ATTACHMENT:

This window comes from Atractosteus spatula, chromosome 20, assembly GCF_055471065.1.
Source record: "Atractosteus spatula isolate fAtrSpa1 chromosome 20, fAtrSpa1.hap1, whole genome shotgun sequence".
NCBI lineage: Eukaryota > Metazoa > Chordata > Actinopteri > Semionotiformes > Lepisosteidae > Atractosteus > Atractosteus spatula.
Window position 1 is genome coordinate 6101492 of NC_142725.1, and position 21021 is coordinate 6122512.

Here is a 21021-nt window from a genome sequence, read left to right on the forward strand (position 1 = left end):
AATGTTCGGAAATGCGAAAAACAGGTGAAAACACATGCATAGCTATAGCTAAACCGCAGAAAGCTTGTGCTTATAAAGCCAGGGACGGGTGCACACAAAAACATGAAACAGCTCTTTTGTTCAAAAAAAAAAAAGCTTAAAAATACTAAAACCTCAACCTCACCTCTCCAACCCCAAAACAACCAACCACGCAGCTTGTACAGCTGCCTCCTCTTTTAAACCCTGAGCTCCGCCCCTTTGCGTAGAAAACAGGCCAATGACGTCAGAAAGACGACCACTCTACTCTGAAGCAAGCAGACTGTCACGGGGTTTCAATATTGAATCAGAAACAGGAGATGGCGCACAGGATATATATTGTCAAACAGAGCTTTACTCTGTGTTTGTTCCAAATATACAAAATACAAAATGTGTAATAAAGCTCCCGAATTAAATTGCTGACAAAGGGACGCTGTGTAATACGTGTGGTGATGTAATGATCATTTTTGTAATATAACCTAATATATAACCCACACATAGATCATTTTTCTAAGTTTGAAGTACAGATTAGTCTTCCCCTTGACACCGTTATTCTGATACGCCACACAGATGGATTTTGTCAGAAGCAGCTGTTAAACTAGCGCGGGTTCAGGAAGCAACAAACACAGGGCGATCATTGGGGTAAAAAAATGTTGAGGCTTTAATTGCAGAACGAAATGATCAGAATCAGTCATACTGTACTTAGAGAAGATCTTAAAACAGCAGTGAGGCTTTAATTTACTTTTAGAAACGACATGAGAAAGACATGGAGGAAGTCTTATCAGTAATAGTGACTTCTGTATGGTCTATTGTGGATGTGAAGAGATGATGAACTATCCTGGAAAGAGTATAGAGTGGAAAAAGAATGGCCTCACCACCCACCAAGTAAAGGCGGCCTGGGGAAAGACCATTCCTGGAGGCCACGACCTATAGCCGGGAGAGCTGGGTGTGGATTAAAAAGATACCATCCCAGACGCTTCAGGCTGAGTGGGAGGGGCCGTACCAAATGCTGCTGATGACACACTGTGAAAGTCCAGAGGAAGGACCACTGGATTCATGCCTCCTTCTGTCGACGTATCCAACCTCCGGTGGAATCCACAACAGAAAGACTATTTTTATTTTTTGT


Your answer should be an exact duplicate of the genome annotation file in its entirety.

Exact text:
This window comes from Atractosteus spatula, chromosome 20, assembly GCF_055471065.1.
Source record: "Atractosteus spatula isolate fAtrSpa1 chromosome 20, fAtrSpa1.hap1, whole genome shotgun sequence".
NCBI lineage: Eukaryota > Metazoa > Chordata > Actinopteri > Semionotiformes > Lepisosteidae > Atractosteus > Atractosteus spatula.
Window position 1 is genome coordinate 6101492 of NC_142725.1, and position 21021 is coordinate 6122512.

Here is a 21021-nt window from a genome sequence, read left to right on the forward strand (position 1 = left end):
AATGTTCGGAAATGCGAAAAACAGGTGAAAACACATGCATAGCTATAGCTAAACCGCAGAAAGCTTGTGCTTATAAAGCCAGGGACGGGTGCACACAAAAACATGAAACAGCTCTTTTGTTCAAAAAAAAAAAAGCTTAAAAATACTAAAACCTCAACCTCACCTCTCCAACCCCAAAACAACCAACCACGCAGCTTGTACAGCTGCCTCCTCTTTTAAACCCTGAGCTCCGCCCCTTTGCGTAGAAAACAGGCCAATGACGTCAGAAAGACGACCACTCTACTCTGAAGCAAGCAGACTGTCACGGGGTTTCAATATTGAATCAGAAACAGGAGATGGCGCACAGGATATATATTGTCAAACAGAGCTTTACTCTGTGTTTGTTCCAAATATACAAAATACAAAATGTGTAATAAAGCTCCCGAATTAAATTGCTGACAAAGGGACGCTGTGTAATACGTGTGGTGATGTAATGATCATTTTTGTAATATAACCTAATATATAACCCACACATAGATCATTTTTCTAAGTTTGAAGTACAGATTAGTCTTCCCCTTGACACCGTTATTCTGATACGCCACACAGATGGATTTTGTCAGAAGCAGCTGTTAAACTAGCGCGGGTTCAGGAAGCAACAAACACAGGGCGATCATTGGGGTAAAAAAATGTTGAGGCTTTAATTGCAGAACGAAATGATCAGAATCAGTCATACTGTACTTAGAGAAGATCTTAAAACAGCAGTGAGGCTTTAATTTACTTTTAGAAACGACATGAGAAAGACATGGAGGAAGTCTTATCAGTAATAGTGACTTCTGTATGGTCTATTGTGGATGTGAAGAGATGATGAACTATCCTGGAAAGAGTATAGAGTGGAAAAAGAATGGCCTCACCACCCACCAAGTAAAGGCGGCCTGGGGAAAGACCATTCCTGGAGGCCACGACCTATAGCCGGGAGAGCTGGGTGTGGATTAAAAAGATACCATCCCAGACGCTTCAGGCTGAGTGGGAGGGGCCGTACCAAATGCTGCTGATGACACACTGTGAAAGTCCAGAGGAAGGACCACTGGATTCATGCCTCCTTCTGTCGACGTATCCAACCTCCGGTGGAATCCACAACAGAAAGACTATTTTTATTTTTTGT